The human papillomavirus — or HPV — is the most common sexually-transmitted disease in the U.S., with the Centers for Disease Control (CDC) reporting 79 million current infections and 14 million new infections occurring each year. Unfortunately, I account for one of those numbers.
According to a 2014 CDC study, only 37.6 percent of teenage girls receive all three doses of Gardasil, the controversial vaccine that prevents the spread of HPV. Now, a new study conducted by the CDC says preteens may not need as many rounds of the vaccine as previously thought: They've updated their guidelines to recommend children ages 11-12 only receive two rounds of the vaccine, as opposed to the previously recommended three.
Every day, I live with the knowledge that I could someday develop cervical cancer, and I could have prevented this risk by accepting a recommended vaccine that I was too conservative to take. The CDC hopes that the new recommendation of fewer shots will offer more incentive for parents to take the steps to prevent HPV cancers in their children, and we can only hope they are right.
Public health officials are adamant that increased HPV vaccination rates will drastically reduce rates of infection — and ultimately, the occurrence of life-threatening cancers. Unfortunately, as evidenced by the 2014 CDC data, vaccination rates are abysmally low. This means that an entire generation of teens and young adults are still at risk for the spread of this deadly virus. But why? Why aren't parents insisting that their teenagers get the Gardasil vaccination?
Frankly, I cringe when I hear parents opining about why they resist the facts about HPV and its prevention through Gardasil. Most of their reasoning is directly related to antiquated beliefs about human sexuality, particularly the sexuality of teenage girls and young women. Parents seem to think that the Gardasil vaccine will encourage teen sex and will reduce the consequences of having numerous sexual partners — thus encouraging young people to hop into bed for an orgy of pleasure without risk.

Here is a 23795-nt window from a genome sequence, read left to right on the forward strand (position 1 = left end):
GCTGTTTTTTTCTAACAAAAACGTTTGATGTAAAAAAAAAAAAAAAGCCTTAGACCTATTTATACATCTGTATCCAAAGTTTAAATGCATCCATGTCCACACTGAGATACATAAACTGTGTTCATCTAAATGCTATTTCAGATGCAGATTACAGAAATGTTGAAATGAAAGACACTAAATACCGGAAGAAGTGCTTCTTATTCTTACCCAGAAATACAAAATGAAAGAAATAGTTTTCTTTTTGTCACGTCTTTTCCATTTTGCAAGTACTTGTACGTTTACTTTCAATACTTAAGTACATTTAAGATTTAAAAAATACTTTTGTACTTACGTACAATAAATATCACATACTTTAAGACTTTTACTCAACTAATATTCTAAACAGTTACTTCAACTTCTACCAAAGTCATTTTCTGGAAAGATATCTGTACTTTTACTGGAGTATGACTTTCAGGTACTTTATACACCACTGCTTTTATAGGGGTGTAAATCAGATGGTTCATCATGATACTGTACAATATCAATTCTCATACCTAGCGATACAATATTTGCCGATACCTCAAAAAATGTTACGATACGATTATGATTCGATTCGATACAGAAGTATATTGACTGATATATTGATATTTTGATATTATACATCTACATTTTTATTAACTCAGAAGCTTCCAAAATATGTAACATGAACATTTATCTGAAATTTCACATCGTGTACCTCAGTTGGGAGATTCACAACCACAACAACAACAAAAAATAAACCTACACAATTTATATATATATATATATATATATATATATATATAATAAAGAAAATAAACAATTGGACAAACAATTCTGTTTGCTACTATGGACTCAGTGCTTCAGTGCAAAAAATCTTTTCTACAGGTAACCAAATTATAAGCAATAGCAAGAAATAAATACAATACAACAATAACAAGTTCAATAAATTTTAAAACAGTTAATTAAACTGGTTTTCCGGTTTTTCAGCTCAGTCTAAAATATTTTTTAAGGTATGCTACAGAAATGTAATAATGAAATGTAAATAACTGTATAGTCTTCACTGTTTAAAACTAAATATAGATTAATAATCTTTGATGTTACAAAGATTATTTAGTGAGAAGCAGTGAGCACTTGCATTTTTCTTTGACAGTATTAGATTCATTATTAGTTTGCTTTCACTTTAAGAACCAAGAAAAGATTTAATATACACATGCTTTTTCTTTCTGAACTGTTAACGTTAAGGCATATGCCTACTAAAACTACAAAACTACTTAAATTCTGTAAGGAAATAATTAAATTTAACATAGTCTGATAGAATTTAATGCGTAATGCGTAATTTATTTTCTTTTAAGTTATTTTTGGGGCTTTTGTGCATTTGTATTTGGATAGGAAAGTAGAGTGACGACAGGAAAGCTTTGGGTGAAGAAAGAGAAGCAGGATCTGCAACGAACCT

I'm here to tell you that these beliefs are completely and totally bunk. First of all, a study conducted by Cincinnati Children's Hospital found that Gardasil is not linked to risky sexual behavior or an early initiation to sex. So there's that. But on a more personal level, I wish that I had ignored conservative fear-mongers and accepted the vaccine for myself before it was too late.
I was one of those young women who held onto my virginity far longer than my peers. I wanted to wait until I met my husband. So I did, and I contracted HPV from him since he didn't know he was a carrier. I had the opportunity to take the Gardasil vaccine, but I resisted because I thought I was safe due to my conservative views on sex. I wish that an older and wiser adult had insisted I get the vaccine for my own protection, because one never knows what the future holds.
According to the latest guidelines released by the CDC in Oct. 2016, two doses of HPV vaccine given at least six months apart to boys and girls at ages 11 and 12 years will provide safe, effective, and long-lasting protection against HPV cancers. Adolescents ages 13-14 are also able to receive HPV vaccination on the new two dose schedule. Children aged 9 through 14 who previously received two doses less than five months apart still need the previously recommended three doses.
Teens and young adults who start the series later, at ages 15 through 26 years, will continue to need three doses of HPV vaccine to protect against cancer-causing HPV infection.
"Safe, effective, and long-lasting protection against HPV cancers with two visits instead of three means more Americans will be protected from cancer," said CDC Director Tom Frieden, M.D., M.P.H . "This recommendation will make it simpler for parents to get their children protected in time."
Parents, please vaccinate your teens. I'm living proof that you can't afford to ignore HPV, regardless of your opinions and fears about sexuality.
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